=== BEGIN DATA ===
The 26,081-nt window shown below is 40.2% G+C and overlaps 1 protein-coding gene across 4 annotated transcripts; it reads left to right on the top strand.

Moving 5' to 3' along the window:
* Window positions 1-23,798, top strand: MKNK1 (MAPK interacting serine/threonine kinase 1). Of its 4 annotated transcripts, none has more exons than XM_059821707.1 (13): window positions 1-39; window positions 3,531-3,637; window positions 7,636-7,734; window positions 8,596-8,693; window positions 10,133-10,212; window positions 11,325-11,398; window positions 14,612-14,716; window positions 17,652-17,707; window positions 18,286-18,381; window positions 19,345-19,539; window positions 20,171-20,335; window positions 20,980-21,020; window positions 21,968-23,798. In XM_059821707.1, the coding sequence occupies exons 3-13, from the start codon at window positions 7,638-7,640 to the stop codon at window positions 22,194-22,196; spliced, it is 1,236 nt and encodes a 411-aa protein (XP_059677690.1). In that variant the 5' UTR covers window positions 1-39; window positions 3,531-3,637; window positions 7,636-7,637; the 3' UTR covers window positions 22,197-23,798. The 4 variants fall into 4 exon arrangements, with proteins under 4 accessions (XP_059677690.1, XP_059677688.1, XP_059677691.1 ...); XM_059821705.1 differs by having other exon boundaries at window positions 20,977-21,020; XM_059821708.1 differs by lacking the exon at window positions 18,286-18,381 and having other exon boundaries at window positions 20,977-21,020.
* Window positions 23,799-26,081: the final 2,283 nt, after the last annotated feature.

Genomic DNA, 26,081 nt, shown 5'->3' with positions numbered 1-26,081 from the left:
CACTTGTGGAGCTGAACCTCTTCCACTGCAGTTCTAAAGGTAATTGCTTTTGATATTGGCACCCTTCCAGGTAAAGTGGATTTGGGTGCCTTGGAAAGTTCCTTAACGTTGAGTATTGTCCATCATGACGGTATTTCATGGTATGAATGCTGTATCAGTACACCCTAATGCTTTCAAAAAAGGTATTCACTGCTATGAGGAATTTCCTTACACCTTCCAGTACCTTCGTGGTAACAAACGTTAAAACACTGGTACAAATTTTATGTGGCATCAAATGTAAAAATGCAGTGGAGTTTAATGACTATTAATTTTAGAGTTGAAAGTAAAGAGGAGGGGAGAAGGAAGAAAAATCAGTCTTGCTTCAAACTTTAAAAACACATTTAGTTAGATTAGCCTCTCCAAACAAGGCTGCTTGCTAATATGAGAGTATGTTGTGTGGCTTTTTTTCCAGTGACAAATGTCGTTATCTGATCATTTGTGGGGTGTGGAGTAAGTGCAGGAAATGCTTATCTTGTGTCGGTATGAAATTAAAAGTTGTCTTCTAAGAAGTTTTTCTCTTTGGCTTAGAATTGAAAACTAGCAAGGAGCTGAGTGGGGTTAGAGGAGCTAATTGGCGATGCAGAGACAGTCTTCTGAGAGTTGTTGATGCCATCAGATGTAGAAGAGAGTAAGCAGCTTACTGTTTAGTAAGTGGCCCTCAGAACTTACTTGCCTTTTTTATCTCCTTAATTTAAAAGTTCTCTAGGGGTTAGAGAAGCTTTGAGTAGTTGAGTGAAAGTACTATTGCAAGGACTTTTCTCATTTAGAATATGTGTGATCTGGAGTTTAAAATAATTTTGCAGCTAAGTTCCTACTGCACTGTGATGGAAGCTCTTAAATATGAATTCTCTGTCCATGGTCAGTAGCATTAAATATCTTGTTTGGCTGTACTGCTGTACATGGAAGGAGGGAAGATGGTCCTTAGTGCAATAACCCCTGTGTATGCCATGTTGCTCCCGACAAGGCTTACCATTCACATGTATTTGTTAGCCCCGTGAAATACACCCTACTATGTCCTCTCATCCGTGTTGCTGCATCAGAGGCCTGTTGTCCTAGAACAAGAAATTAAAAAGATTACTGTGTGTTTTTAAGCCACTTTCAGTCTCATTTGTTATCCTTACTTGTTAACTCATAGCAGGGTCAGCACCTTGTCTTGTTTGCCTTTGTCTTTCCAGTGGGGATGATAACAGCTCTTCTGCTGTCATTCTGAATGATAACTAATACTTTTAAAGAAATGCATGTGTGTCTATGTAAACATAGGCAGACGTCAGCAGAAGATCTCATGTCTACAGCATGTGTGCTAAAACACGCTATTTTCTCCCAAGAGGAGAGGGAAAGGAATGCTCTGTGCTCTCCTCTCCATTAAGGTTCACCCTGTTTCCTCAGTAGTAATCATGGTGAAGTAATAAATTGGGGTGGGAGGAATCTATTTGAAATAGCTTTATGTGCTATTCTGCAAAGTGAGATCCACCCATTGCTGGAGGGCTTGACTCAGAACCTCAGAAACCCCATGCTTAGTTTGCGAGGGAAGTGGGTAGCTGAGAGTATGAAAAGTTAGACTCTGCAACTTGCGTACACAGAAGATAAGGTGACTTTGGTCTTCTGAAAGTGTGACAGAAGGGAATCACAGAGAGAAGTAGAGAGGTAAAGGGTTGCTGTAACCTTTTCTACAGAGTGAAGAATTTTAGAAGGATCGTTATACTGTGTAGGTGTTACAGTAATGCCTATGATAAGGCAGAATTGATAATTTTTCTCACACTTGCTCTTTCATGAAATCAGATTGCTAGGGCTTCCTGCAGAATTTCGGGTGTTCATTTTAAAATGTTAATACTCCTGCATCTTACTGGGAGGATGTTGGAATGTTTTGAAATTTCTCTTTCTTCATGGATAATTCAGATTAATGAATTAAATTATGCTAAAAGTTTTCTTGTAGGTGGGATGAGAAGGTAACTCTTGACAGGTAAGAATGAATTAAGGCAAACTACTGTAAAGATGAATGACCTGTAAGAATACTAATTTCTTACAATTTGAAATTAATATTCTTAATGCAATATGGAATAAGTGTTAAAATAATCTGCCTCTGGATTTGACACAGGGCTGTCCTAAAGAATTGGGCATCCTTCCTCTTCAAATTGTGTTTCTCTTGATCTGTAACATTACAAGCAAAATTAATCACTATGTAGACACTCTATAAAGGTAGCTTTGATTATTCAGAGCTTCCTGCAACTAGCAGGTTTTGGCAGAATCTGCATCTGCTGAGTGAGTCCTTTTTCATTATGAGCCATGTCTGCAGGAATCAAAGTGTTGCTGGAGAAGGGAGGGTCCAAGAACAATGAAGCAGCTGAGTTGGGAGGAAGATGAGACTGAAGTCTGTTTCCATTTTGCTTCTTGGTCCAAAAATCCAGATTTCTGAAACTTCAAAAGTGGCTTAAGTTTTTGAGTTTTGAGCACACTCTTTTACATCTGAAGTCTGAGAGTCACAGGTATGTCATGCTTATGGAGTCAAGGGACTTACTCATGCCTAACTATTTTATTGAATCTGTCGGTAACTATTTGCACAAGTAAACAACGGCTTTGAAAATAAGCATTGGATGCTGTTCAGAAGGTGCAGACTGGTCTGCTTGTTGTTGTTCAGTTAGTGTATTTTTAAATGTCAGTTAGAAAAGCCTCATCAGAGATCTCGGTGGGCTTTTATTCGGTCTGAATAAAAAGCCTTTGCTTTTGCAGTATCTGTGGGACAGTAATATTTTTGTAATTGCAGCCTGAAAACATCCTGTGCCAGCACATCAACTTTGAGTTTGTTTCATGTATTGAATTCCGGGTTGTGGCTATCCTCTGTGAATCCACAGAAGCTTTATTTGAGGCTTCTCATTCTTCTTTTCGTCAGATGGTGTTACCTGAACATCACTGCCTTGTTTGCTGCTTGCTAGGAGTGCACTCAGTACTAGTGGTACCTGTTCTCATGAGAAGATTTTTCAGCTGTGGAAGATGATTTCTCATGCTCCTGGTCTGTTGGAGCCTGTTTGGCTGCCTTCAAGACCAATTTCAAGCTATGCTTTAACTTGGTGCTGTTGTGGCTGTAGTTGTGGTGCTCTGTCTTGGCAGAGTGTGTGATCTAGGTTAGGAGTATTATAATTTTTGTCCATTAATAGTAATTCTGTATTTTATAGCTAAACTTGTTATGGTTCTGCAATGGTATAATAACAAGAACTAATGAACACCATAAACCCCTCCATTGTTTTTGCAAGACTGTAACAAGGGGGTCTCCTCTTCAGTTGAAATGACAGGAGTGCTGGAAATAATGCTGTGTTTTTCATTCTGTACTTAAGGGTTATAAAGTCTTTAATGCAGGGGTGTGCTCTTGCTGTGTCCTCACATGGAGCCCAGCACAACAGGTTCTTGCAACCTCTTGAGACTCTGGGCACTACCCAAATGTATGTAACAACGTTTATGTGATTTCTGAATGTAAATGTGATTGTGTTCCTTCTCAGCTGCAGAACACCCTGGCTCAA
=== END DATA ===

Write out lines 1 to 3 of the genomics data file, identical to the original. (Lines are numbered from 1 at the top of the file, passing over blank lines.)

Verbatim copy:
The 26,081-nt window shown below is 40.2% G+C and overlaps 1 protein-coding gene across 4 annotated transcripts; it reads left to right on the top strand.

Moving 5' to 3' along the window:
* Window positions 1-23,798, top strand: MKNK1 (MAPK interacting serine/threonine kinase 1). Of its 4 annotated transcripts, none has more exons than XM_059821707.1 (13): window positions 1-39; window positions 3,531-3,637; window positions 7,636-7,734; window positions 8,596-8,693; window positions 10,133-10,212; window positions 11,325-11,398; window positions 14,612-14,716; window positions 17,652-17,707; window positions 18,286-18,381; window positions 19,345-19,539; window positions 20,171-20,335; window positions 20,980-21,020; window positions 21,968-23,798. In XM_059821707.1, the coding sequence occupies exons 3-13, from the start codon at window positions 7,638-7,640 to the stop codon at window positions 22,194-22,196; spliced, it is 1,236 nt and encodes a 411-aa protein (XP_059677690.1). In that variant the 5' UTR covers window positions 1-39; window positions 3,531-3,637; window positions 7,636-7,637; the 3' UTR covers window positions 22,197-23,798. The 4 variants fall into 4 exon arrangements, with proteins under 4 accessions (XP_059677690.1, XP_059677688.1, XP_059677691.1 ...); XM_059821705.1 differs by having other exon boundaries at window positions 20,977-21,020; XM_059821708.1 differs by lacking the exon at window positions 18,286-18,381 and having other exon boundaries at window positions 20,977-21,020.